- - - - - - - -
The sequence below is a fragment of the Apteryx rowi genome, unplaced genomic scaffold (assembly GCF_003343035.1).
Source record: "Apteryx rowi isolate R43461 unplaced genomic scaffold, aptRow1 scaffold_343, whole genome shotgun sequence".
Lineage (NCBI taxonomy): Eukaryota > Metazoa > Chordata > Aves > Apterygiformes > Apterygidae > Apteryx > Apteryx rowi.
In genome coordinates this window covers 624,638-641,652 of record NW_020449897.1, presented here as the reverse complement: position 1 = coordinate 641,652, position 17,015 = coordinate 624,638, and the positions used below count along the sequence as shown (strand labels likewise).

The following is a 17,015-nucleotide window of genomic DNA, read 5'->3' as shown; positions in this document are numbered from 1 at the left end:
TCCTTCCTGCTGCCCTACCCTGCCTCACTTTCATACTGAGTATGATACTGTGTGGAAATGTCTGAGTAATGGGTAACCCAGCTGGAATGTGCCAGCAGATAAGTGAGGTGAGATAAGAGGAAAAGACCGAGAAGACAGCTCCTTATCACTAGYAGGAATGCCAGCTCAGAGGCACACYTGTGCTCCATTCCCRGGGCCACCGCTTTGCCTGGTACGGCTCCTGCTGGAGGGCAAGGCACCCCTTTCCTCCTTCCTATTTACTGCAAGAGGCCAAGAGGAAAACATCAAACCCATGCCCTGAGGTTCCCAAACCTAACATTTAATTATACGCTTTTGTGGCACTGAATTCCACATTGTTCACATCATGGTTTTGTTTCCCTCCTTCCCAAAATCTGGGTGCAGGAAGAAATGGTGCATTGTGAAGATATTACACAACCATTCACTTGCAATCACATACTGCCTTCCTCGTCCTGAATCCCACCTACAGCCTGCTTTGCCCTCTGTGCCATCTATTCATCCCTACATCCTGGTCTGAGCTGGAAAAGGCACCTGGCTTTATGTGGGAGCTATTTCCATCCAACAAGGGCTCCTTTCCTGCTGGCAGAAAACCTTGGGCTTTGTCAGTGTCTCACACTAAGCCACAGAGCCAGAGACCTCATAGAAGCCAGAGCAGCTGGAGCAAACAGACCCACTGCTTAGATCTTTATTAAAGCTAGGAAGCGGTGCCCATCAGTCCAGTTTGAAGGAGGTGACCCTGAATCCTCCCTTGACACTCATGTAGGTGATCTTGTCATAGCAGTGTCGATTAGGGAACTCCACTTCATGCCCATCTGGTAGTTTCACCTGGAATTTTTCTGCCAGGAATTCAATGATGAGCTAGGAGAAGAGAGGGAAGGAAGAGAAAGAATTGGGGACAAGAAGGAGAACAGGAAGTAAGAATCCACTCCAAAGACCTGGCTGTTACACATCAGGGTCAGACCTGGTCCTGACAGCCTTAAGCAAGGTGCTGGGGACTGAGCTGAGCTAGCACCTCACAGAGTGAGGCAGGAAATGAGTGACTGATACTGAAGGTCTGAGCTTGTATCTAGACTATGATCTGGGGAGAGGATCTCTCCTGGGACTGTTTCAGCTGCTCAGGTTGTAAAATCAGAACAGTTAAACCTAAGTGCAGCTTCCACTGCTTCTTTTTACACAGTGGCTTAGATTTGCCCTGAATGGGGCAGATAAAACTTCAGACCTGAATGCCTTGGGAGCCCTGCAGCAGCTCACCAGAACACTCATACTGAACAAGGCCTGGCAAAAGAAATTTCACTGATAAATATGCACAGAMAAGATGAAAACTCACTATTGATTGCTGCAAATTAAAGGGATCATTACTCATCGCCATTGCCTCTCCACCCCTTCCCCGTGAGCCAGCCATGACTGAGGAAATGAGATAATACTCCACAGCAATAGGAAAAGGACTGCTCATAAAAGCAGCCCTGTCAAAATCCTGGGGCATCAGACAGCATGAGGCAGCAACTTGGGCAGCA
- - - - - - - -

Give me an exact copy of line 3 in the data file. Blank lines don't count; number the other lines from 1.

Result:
Lineage (NCBI taxonomy): Eukaryota > Metazoa > Chordata > Aves > Apterygiformes > Apterygidae > Apteryx > Apteryx rowi.